While in Memphis the angry parent from the board meeting proceeded to verbally assault members of the Portland Public School board via email. The language was violent, even inappropriately employing curse words and repeating obscene military chants. She went to the extreme of tying Starbase to the tragedy in Columbine and pointing her finger in blame to these people if any such tragedy were to happen here. Admittedly there is a connection between militarism and cultural violence, but we must also consider media, parental acceptance of guns and gun violence, access to guns, bullying, and a host of other issues. If I believed that ending this program would eradicate all potential for violence for our children, I'd make the ultimate sacrifice to stop it. But it's only one cog in a much more complicated machine. Remaining true to my convictions I intervened in the discussion sending a private email to the parent asking that she take it down a notch and suggesting she might look into a workshop on nonviolent communication. My intervention worked, but not the way I'd hoped, as all her rage turned from the board member toward me. Her vitriolic reply was copied to all, enraging yet another of the group. When one other activist in our group defended my stand he also became the object of her scorn as she ranted about our personalities and how we live our lives but not about our tactics, or what was really the core issue causing her anger. The second person that defended her argued for the diversity of tactics, justifying any language necessary to shock the board members. No matter how unlikely it is that cussing out the board members will result in a vote in our favor, they insist on the right to do it as representatives of the group. As a result I have largely withdrawn from the group but continue to work with other groups that have adopted a clear nonviolent code of conduct.
During the conference in Memphis we were gifted by the presence of many academics, K-12 teachers and activists from across North America. Occupy Memphis was in full swing and many from the conference joined them for a march to the Lorraine Hotel, where MLK Jr. was assassinated. As I watch the Occupy movement grow in number Dr. King often comes to mind. I believe his work to bring poverty to the attention of the world was what motivated his assassin. He would be so proud of this new Occupy movement. Maybe one day the rich will realize that the best way to stay in positions of advantage is to make sure there is no poverty. Dolores Huerta gave a cheer for the 99%, "Si, Se Puede" - Yes We Can. Another great soul Pancho Ramos Stierle told us about Karma Kitchen and how we all should practice radical kindness. I had met Pancho years before in Oakland while there for an educators for nonviolence conference. Then he and his family stayed with us at Whitefeather and my daughter just adored him. He gives the best hugs and simply exudes loving kindness to all he meets.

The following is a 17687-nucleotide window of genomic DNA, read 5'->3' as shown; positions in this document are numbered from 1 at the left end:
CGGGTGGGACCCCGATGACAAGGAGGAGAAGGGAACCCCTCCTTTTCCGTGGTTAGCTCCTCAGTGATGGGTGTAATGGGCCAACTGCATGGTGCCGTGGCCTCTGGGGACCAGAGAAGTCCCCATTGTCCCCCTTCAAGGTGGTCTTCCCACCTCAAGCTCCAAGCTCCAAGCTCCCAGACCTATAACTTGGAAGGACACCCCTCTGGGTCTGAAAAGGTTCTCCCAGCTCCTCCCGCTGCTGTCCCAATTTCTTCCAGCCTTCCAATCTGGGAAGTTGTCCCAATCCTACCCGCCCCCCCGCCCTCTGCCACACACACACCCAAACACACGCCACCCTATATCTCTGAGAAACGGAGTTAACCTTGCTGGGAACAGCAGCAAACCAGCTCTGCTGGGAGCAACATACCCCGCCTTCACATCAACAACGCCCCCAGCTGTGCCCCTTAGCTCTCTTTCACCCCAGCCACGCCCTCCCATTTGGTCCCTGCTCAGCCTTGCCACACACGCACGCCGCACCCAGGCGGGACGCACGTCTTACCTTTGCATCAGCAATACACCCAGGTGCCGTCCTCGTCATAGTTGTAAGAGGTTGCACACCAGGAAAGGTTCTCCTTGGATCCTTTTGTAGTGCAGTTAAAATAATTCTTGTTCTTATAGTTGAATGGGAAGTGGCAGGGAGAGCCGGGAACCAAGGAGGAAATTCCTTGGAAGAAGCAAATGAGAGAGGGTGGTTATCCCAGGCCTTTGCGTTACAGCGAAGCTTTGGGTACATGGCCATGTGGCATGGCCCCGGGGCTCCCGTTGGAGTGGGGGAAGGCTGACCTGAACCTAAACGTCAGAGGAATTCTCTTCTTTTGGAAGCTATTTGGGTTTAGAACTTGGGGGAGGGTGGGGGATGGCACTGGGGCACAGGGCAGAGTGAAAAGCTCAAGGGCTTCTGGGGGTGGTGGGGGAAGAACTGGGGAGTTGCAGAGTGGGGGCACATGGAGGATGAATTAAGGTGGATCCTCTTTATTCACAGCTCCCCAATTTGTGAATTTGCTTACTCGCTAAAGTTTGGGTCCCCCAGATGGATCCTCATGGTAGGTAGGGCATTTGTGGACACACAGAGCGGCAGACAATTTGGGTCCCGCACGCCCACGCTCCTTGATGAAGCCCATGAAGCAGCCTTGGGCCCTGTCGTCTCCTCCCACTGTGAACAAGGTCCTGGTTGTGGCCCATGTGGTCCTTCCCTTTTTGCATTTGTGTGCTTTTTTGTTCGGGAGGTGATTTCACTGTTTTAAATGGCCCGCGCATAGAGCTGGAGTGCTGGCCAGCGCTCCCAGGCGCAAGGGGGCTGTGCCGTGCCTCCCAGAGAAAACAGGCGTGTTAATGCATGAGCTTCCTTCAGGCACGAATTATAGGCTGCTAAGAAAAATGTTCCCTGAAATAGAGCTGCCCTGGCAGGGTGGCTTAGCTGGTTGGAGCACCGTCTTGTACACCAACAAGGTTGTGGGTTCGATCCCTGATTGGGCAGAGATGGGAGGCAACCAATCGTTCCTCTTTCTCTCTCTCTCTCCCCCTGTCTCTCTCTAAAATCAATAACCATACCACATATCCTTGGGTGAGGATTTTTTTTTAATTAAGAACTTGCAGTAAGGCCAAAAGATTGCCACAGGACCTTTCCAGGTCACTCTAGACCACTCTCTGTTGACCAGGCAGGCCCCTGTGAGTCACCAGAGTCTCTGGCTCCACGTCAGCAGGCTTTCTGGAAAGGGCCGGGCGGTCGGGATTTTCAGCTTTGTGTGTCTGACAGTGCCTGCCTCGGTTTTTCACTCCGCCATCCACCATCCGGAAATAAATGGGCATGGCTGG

While at the conference I listened to a great panel discussion on principled versus strategic nonviolence. What I loved most was that the question of nonviolence was not at issue, there was no talk of the diversity of tactics amongst this esteemed group of panelist including Michael Nagler, Matt Meyer, Elavie Ndura, and Daryn Cambridge. Gene Sharp provided 198 nonviolent tactics in his book and since then at least that many more have been added. There is no shortage of diversity of tactics. Maybe tactic is the wrong word, it's more like a vibe. Will the movement honor a welcoming grandparents and child friendly vibe so that the real 99% can participate. Or will it take on an adversarial and violent vibe that only the young and immortal can participate in.
My three weeks of corporate freedom have long since ended. I watched as the Nov. 2nd General Strike happened in Oakland - amazed by the people power. The next morning I was saddened to see that the diversity of vibes had won the media with images of violence. But on the morning of the 14th I saw this image, of my friend Pancho Ramos Stierle, mediating at the Occupy Oakland. He was one of 32 people arrested during the sweep early Monday in Frank Ogawa Plaza. Now he faces deportation. His action has brought awareness of the growing issues facing our immigrant population along with the issues already being forced into the open by the Occupy movement. Looking at the various images from Oakland, it is with Pancho that I most resonate and feel the force of peaceful protest. I would gladly take my daughter with me to sit with Pancho. He has learned the lesson that I struggled with in August, and that the angry parent from Portland still struggles with - sometimes we have to let go of our own narrative and do what's best for the larger family of One. After all, isn't that what we're asking the School Board to do, the police, the politicians, and the 1% - how can we do any less.
Pancho's arraignment is at 2pm on Wednesday the 15th. Please sign this petition for his release. If you are in Oakland, be a peaceful presence at the courthouse. Thanks!